Article image
Article image
This article displays in one automatically-generated column. View the full page to see article in its original form.

The Chinese Theory of Evolution.

+ The rocks are the bones of the divine body, the soil is the flesh, the metals are the nerves and veins; the tide, wind, rain, clouds, frost, and deware all caused by its respirations, pulsations, and exhalations. Originally the mountains rose to the firmament, and the seas covered the mountains to their tops. At that time there was, in the divine body, no life beside the divine life. Then the water subsided ; smallherbsgrew,andinthelapseof cycles developed into shrubs and trees. As the body of man, unwashed for years, breeds vermin, so the mountains, unlaved by the seas, bred worms and insects, greater creatures developing out of the lesser. Beetles in the course "of ages became tortoises, earth-worms became serpents, high-flying insects became birds, some of the turtle doves became pheasants, egrets became cranes, and wild cats became tigers. The preying mantis was by degrees transformed into an ape, and some of the apes became hairless. A hairless ape made a fire by striking crystal upon a r©ck, and, with the spark struck out, ignited the dry grass. With the fire they cooked food, and by eating warm victuals they grew large, strong, and knowing, and were changed intomen.—"Popular Science Monthly."

This article text was automatically generated and may include errors. View the full page to see article in its original form.
Permanent link to this item

Bibliographic details

The Chinese Theory of Evolution., Ashburton Guardian, Volume VII, Issue 2464, 11 July 1890

Word Count

The Chinese Theory of Evolution. Ashburton Guardian, Volume VII, Issue 2464, 11 July 1890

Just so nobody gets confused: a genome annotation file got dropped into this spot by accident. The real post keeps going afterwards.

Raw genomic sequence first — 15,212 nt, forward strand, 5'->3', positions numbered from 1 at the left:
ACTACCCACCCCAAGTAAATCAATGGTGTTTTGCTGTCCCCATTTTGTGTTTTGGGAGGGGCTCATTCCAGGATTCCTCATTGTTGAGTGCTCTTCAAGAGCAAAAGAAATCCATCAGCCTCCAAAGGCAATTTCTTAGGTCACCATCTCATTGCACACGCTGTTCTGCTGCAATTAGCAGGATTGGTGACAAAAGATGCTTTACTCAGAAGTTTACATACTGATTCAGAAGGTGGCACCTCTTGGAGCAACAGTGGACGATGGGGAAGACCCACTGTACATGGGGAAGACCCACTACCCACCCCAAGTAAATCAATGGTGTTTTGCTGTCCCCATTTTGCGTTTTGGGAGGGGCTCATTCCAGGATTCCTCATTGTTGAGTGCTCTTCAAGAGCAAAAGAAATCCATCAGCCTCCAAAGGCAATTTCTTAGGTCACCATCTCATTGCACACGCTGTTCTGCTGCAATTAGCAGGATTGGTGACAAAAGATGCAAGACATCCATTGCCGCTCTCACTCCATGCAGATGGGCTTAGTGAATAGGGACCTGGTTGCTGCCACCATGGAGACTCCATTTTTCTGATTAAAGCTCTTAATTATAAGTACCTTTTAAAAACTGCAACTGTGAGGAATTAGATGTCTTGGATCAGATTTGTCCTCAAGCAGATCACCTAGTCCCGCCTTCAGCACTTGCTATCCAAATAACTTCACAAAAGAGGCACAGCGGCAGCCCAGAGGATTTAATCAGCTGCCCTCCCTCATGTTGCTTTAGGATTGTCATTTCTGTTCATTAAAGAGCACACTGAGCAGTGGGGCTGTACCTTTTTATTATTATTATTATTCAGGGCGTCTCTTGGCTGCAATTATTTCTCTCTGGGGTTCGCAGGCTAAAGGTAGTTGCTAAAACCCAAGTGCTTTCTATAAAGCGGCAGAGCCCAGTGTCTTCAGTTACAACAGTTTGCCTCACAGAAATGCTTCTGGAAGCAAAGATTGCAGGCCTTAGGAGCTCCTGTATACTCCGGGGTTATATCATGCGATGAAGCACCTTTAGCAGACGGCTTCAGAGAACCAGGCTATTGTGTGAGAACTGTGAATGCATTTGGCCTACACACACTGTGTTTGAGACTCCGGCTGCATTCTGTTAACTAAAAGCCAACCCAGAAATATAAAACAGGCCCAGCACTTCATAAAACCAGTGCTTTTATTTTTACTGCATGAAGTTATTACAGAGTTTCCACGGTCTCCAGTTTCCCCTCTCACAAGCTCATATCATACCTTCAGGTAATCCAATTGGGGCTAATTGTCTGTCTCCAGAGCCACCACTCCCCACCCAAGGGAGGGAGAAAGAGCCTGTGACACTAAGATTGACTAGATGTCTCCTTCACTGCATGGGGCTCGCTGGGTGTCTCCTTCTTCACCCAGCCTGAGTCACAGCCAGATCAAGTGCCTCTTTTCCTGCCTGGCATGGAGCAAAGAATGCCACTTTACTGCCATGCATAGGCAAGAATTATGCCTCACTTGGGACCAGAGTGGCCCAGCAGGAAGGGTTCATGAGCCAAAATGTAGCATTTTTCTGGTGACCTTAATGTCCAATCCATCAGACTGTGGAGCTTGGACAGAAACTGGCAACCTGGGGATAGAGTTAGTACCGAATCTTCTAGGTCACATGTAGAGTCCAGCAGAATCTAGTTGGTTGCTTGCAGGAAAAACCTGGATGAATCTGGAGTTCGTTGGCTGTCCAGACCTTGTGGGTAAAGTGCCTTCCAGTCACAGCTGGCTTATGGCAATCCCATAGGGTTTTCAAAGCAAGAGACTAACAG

1. New formats

    Papers Past now contains more than just newspapers. Use these links to navigate to other kinds of materials.

  2. Hierarchy

    These links will always show you how deep you are in the collection. Click them to get a broader view of the items you're currently viewing.

  3. Search

    Enter names, places, or other keywords that you're curious about here. We'll look for them in the fulltext of millions of articles.

  4. Search

    Browsed to an interesting page? Click here to search within the item you're currently viewing, or start a new search.

  5. Search facets

    Use these buttons to limit your searches to particular dates, titles, and more.

  6. View selection

    Switch between images of the original document and text transcriptions and outlines you can cut and paste.

  7. Tools

    Print, save, zoom in and more.

  8. Explore

    If you'd rather just browse through documents, click here to find titles and issues from particular dates and geographic regions.

  9. Need more help?

    The "Help" link will show you different tips for each page on the site, so click here often as you explore the site.